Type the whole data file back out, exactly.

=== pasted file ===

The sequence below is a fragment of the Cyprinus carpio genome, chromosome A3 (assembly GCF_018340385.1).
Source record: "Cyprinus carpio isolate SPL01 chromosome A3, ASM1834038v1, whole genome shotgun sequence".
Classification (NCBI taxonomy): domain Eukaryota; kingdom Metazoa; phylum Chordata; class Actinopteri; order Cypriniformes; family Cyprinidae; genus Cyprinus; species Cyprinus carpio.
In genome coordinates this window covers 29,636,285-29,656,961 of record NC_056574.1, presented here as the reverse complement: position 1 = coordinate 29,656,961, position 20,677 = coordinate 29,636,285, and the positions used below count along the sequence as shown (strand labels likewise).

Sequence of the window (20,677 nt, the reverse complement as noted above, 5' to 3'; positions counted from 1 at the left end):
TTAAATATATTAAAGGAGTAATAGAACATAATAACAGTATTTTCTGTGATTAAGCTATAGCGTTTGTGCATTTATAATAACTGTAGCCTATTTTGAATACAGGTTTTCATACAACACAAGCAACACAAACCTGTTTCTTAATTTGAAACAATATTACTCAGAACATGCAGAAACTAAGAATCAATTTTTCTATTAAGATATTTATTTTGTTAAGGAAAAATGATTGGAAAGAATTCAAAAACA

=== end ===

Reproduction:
The sequence below is a fragment of the Cyprinus carpio genome, chromosome A3 (assembly GCF_018340385.1).
Source record: "Cyprinus carpio isolate SPL01 chromosome A3, ASM1834038v1, whole genome shotgun sequence".
Classification (NCBI taxonomy): domain Eukaryota; kingdom Metazoa; phylum Chordata; class Actinopteri; order Cypriniformes; family Cyprinidae; genus Cyprinus; species Cyprinus carpio.
In genome coordinates this window covers 29,636,285-29,656,961 of record NC_056574.1, presented here as the reverse complement: position 1 = coordinate 29,656,961, position 20,677 = coordinate 29,636,285, and the positions used below count along the sequence as shown (strand labels likewise).

Sequence of the window (20,677 nt, the reverse complement as noted above, 5' to 3'; positions counted from 1 at the left end):
TTAAATATATTAAAGGAGTAATAGAACATAATAACAGTATTTTCTGTGATTAAGCTATAGCGTTTGTGCATTTATAATAACTGTAGCCTATTTTGAATACAGGTTTTCATACAACACAAGCAACACAAACCTGTTTCTTAATTTGAAACAATATTACTCAGAACATGCAGAAACTAAGAATCAATTTTTCTATTAAGATATTTATTTTGTTAAGGAAAAATGATTGGAAAGAATTCAAAAACA